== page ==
To get your CPA, how do you decide what to learn, when to learn it and how?
Our Personal Counselors are often asked for details on the CPA education requirements, as it can be a tricky landscape to navigate at times. Almost every state board requires candidates to earn at least 120 credit-hours before sitting for the CPA exam, and many require 150 hours total for licensure as a CPA. It only takes 120 credit-hours to earn your bachelor’s degree, so how do you bridge that 30-hour gap? Your college adviser or accounting program may have a recommendation specific to your circumstances, but there are several options available to every CPA candidate to help them meet that 150-hour requirement.
Generally, at least 24 hours of your coursework needs to be in accounting, but some states require you to have studied certain topics. Be sure to check with your state board before you make a plan. Now, let’s look at some options.
1. Take more undergraduate classes
Many colleges and universities offer fun and interesting classes most students don’t have time to take between general education requirements and classes that count toward their major. If you find something that interests you, taking a class on it is time well spent.
You could graduate with a minor, learn a language or an instrument, or take a class that piques your curiosity, such as Surviving the Zombie Apocalypse – Disasters, Catastrophes, and Human Behavior, which is an actual class offered by Michigan State University.
You’ll be surprised by some of the options available to you when you take the time to look. Many accounting tracks can be grueling, so taking an interesting class can help make your course load much more bearable.
Just be aware that some schools charge higher fees if you’re taking classes unnecessary for your degree and credit hour limits sometimes apply; check with your school before you enroll in any new classes. You don’t have to take all 150 hours at the same place. If pursuing additional hours at your school isn’t an option, a community college can be a less expensive way to hit the 150-hour requirement.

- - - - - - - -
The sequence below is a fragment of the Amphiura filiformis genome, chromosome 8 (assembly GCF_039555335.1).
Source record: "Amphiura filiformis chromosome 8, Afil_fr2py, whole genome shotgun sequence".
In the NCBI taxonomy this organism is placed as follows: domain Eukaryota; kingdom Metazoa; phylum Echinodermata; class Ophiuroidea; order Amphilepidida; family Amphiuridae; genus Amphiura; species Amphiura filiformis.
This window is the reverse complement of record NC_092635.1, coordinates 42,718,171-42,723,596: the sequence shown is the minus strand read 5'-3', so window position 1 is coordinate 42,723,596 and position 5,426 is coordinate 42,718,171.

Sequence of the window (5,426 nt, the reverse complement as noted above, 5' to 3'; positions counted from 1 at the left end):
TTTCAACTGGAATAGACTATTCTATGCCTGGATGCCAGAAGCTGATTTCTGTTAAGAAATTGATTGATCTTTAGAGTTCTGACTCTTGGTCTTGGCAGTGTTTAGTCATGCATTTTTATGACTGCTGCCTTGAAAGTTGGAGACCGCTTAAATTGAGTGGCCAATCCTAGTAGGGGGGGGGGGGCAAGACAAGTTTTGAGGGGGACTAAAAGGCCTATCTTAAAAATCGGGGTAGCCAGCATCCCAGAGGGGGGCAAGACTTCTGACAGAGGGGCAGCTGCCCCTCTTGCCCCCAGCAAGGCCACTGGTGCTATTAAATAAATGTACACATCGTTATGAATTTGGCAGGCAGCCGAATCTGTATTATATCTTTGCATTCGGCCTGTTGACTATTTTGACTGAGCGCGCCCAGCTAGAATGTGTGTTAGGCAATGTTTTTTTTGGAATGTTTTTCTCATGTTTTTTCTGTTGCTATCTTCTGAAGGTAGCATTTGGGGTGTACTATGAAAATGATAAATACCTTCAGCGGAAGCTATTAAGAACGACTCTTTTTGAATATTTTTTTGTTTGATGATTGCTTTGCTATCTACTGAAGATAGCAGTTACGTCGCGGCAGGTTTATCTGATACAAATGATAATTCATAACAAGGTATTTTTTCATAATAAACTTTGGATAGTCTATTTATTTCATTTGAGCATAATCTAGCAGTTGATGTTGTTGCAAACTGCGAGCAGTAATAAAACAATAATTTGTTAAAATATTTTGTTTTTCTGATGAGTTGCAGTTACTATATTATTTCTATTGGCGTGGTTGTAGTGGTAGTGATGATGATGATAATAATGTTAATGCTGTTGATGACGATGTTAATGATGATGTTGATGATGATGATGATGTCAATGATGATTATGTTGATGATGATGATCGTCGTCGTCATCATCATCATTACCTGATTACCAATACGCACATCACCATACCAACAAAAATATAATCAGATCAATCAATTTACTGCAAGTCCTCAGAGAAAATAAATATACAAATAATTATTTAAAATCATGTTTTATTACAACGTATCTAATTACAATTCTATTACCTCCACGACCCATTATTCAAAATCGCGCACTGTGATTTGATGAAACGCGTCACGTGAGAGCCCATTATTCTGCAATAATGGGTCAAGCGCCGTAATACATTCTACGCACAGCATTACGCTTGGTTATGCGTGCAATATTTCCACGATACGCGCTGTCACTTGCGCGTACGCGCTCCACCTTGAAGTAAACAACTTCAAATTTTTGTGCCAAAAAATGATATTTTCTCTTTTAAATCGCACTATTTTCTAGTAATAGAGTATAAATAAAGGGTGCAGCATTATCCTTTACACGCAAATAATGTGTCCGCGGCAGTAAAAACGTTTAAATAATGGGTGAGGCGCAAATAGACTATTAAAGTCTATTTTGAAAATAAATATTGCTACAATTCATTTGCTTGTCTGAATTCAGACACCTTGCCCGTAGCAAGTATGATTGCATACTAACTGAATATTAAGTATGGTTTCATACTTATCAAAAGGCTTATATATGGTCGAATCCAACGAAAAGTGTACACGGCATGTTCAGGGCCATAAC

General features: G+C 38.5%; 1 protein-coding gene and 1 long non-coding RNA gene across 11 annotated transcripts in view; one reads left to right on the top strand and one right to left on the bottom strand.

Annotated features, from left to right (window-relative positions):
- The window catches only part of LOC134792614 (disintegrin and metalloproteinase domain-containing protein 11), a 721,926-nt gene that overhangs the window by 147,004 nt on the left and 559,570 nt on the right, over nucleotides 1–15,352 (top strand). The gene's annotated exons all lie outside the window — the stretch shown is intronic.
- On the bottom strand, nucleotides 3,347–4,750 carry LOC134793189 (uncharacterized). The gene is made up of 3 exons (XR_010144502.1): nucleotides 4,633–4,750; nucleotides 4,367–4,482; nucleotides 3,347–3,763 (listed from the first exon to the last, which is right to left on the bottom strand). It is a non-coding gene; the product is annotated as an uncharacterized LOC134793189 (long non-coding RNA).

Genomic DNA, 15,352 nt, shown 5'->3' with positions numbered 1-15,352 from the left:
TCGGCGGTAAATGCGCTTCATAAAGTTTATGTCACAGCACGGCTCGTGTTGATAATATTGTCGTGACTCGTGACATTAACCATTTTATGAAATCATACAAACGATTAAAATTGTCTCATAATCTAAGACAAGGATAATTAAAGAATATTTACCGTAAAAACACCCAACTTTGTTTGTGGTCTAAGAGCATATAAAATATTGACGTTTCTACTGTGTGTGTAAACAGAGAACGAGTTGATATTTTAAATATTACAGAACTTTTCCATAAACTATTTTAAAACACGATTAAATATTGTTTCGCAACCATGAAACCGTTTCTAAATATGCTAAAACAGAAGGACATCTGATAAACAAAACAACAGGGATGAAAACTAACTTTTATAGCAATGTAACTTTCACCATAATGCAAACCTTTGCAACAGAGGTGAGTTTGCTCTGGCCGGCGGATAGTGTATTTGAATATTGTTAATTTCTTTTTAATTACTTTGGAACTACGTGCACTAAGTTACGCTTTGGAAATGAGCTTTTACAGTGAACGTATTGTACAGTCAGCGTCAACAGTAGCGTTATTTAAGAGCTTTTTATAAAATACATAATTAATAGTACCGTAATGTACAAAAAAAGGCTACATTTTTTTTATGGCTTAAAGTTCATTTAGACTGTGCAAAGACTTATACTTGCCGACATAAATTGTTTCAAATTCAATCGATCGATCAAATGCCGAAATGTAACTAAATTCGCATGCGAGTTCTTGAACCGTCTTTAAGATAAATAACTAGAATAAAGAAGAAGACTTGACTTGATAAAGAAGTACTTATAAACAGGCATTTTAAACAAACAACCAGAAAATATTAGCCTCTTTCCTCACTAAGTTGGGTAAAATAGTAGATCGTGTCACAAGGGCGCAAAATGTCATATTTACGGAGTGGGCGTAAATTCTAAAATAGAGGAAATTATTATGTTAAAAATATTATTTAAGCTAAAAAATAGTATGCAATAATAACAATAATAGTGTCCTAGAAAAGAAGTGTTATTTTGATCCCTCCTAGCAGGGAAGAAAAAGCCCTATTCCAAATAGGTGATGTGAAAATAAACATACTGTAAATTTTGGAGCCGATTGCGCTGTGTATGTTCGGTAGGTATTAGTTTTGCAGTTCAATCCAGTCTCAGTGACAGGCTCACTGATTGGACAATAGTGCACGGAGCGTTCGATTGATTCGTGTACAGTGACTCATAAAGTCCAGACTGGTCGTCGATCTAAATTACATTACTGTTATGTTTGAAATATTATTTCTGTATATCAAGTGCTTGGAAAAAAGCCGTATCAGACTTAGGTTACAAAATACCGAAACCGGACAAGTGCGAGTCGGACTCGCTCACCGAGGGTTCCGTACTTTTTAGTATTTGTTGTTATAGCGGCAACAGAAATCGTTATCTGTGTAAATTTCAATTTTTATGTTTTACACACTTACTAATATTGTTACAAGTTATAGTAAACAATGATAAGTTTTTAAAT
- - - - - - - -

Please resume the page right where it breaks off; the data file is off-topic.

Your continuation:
2. Earn your Bachelor’s in accounting and your Master’s in a field that interests you
If you’re on track to complete your accounting degree and you’re going to have to take more classes anyway, why not go a little further and earn your master’s? Generally speaking, higher educational attainment is attractive to employers, and the better educated you are, the higher salary you’re likely to command. Start by looking at the programs your school offers, and be sure to check the prerequisites to make sure applying is worth your time.
3. Earn your bachelor’s in a field that interests you and a master’s in accounting
This looks remarkably similar to item 2, we know, but it’s worth pointing out the option. The path to your dream job isn’t laid out in stone. Work with your advisers to make a plan that meets your needs, plays to your strengths, and gets you where you want to go. This option is only available in Maine, Hawaii, Massachusetts, Georgia, and Alaska. All other state boards require you to have a bachelor’s in accounting to sit for the Exam. Obtaining your master’s in accounting after a bachelor’s in another field is only a good option if you want the master’s degree. If your goal is just to get enough education to become a CPA, take a look at option 4 below. Just remember that whatever route you choose, you will need to make sure the courses check the boxes of the CPA education requirements for your state board.